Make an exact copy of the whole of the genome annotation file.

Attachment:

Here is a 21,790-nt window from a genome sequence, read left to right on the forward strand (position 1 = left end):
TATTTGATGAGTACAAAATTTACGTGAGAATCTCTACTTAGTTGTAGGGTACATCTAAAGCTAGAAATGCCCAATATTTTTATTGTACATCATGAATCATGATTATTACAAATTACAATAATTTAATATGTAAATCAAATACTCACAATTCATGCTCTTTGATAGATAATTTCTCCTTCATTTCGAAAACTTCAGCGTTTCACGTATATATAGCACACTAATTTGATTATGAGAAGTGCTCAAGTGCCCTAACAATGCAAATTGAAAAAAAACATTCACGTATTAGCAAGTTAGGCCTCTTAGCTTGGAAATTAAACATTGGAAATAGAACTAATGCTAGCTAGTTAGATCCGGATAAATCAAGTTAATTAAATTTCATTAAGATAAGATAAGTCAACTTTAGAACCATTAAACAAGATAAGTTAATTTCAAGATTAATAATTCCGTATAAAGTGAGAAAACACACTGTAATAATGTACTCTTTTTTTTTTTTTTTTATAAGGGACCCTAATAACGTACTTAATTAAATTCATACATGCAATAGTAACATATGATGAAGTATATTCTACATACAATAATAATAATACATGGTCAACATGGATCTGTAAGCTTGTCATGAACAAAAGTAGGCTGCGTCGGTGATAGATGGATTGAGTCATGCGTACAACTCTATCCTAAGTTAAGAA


Here is a 21,790-nt window from a genome sequence, read left to right on the forward strand (position 1 = left end):
TATTTGATGAGTACAAAATTTACGTGAGAATCTCTACTTAGTTGTAGGGTACATCTAAAGCTAGAAATGCCCAATATTTTTATTGTACATCATGAATCATGATTATTACAAATTACAATAATTTAATATGTAAATCAAATACTCACAATTCATGCTCTTTGATAGATAATTTCTCCTTCATTTCGAAAACTTCAGCGTTTCACGTATATATAGCACACTAATTTGATTATGAGAAGTGCTCAAGTGCCCTAACAATGCAAATTGAAAAAAAACATTCACGTATTAGCAAGTTAGGCCTCTTAGCTTGGAAATTAAACATTGGAAATAGAACTAATGCTAGCTAGTTAGATCCGGATAAATCAAGTTAATTAAATTTCATTAAGATAAGATAAGTCAACTTTAGAACCATTAAACAAGATAAGTTAATTTCAAGATTAATAATTCCGTATAAAGTGAGAAAACACACTGTAATAATGTACTCTTTTTTTTTTTTTTTTATAAGGGACCCTAATAACGTACTTAATTAAATTCATACATGCAATAGTAACATATGATGAAGTATATTCTACATACAATAATAATAATACATGGTCAACATGGATCTGTAAGCTTGTCATGAACAAAAGTAGGCTGCGTCGGTGATAGATGGATTGAGTCATGCGTACAACTCTATCCTAAGTTAAGAA